What should a business do in this case? Implement strategic social projects in the territories where it operates. Society raises the standard of living and sooner or later (later rather than sooner) generates more consumers for a business. Strategic ones can include educational initiatives or assistance to the health care system. Decisions can be quick or long-term, depending on how many years or decades the business is looking ahead.

For example, theoretically, we can spend the same budget to send 20 children to Germany or Israel for surgery or to set up a modern surgery in the region to help talented doctors help children right here. The same thing is with education: we can get the brain-drain by sending students elsewhere or we can create educational programs or entire institutions of a modern format in Ukraine.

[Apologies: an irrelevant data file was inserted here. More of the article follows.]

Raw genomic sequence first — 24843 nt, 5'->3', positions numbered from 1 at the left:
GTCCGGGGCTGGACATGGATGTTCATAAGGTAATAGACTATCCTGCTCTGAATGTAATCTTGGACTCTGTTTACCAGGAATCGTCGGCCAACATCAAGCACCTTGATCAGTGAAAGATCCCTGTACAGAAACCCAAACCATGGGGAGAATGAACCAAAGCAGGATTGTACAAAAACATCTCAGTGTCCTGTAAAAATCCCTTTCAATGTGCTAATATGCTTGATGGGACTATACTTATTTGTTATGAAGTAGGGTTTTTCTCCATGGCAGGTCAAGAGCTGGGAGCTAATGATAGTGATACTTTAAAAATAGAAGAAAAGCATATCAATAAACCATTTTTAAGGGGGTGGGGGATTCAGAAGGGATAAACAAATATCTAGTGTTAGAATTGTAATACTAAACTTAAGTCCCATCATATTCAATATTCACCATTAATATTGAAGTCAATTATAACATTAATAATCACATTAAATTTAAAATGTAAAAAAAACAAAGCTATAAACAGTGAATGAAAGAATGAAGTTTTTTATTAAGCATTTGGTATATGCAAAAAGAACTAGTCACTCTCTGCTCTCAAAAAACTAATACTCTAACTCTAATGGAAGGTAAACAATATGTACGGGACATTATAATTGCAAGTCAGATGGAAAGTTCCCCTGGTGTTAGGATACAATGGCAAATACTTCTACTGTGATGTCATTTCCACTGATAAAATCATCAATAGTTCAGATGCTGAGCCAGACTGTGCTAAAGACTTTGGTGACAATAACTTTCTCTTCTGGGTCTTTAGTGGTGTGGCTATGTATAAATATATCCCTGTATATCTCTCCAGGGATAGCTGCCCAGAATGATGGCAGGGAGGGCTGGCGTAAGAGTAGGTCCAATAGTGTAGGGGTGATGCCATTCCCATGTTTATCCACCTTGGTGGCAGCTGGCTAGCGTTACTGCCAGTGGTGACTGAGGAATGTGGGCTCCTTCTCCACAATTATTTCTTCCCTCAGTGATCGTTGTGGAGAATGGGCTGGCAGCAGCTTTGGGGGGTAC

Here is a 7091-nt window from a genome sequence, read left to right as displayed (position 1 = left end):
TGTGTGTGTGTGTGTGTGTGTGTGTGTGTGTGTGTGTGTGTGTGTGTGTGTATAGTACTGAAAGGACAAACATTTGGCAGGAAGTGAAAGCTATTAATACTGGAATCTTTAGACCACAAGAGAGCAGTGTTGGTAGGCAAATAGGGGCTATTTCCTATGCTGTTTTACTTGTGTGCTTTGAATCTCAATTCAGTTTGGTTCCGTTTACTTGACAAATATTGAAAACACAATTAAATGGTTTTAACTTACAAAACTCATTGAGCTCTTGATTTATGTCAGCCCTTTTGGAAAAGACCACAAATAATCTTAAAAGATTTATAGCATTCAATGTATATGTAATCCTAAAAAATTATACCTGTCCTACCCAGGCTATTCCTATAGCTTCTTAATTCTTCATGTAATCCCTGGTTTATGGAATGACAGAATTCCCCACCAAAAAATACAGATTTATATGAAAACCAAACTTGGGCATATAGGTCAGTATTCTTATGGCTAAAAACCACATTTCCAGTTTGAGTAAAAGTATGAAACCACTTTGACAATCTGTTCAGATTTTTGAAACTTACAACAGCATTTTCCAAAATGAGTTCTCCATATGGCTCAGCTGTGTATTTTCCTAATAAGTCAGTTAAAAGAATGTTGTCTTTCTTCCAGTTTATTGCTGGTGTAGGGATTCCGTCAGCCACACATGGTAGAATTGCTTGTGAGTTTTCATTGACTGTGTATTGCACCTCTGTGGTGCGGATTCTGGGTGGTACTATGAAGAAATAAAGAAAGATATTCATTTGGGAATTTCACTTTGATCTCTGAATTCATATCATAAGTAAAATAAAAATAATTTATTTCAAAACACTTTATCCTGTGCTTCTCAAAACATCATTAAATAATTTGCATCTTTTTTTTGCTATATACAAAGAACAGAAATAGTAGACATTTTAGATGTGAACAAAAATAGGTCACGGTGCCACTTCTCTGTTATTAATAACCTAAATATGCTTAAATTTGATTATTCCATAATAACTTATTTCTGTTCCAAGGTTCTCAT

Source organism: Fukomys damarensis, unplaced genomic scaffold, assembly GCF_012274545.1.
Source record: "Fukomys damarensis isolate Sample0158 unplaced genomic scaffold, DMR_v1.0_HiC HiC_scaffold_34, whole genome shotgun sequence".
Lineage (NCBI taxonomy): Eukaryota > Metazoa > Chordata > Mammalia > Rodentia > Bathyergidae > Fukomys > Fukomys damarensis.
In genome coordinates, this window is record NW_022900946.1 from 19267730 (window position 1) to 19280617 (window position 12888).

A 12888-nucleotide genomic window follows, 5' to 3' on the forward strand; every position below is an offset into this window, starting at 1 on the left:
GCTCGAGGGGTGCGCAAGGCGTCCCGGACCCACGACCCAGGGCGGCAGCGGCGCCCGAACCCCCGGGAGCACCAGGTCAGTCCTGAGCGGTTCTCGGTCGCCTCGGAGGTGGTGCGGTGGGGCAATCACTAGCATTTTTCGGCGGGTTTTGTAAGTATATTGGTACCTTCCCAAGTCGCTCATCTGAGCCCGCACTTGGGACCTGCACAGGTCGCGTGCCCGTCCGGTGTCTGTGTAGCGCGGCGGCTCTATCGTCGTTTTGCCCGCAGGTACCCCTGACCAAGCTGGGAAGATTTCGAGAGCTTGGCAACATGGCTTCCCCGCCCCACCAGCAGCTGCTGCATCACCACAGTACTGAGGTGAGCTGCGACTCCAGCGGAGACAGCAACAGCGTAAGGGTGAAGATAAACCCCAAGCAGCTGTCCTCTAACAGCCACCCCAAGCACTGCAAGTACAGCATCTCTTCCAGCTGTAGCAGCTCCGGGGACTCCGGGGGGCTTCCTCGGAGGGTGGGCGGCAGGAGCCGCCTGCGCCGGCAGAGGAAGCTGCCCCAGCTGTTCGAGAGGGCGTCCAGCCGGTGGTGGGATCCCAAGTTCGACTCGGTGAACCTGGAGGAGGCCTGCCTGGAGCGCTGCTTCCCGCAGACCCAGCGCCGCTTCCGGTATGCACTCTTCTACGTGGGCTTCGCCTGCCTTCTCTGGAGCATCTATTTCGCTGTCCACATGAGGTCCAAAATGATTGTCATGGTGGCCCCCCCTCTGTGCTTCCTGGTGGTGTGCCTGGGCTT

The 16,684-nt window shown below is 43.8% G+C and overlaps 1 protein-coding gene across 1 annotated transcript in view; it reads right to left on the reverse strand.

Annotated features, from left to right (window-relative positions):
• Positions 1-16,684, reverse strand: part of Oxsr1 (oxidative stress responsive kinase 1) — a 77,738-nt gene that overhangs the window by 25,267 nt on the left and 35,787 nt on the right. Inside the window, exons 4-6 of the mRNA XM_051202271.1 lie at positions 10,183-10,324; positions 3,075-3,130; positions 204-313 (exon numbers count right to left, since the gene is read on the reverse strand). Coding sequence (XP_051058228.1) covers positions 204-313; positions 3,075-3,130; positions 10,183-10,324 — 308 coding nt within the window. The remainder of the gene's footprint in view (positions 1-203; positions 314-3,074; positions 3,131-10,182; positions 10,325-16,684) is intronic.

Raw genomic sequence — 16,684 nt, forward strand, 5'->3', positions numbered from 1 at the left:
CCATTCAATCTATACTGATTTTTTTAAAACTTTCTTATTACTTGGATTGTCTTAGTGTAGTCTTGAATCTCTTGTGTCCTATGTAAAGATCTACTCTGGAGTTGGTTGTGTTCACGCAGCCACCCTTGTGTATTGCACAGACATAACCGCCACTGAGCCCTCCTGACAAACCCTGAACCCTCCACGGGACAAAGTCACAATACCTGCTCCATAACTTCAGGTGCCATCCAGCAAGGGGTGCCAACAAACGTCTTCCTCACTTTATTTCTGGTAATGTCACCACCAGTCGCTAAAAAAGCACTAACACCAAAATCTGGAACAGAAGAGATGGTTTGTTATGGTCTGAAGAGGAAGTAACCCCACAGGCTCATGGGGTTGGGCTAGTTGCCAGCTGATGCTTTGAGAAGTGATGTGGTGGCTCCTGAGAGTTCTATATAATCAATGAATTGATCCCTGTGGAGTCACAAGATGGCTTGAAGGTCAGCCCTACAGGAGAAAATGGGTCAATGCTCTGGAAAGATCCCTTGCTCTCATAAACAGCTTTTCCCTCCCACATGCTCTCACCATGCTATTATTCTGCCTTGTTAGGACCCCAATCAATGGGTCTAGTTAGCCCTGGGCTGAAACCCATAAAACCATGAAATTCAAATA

The key thing is that the usual "contribution-benefit" marketing approach does not work in social initiatives. Businesses invest in well-being often blindly and because of their values, not understanding when and how a good deed might benefit them back. And whether it will benefit them at all. They simply invest, because it is a social norm, a form of gratitude to the places and people with whom the company grew up and in which community it develops.

Unfortunately, it was only because of the war that we understood so deeply the importance of systemic support for the army and society. At the same time, war acts as an ideal motivator to develop the habit of helping, which will stay with us after victory.

We obtained a clear criterion for choosing business partners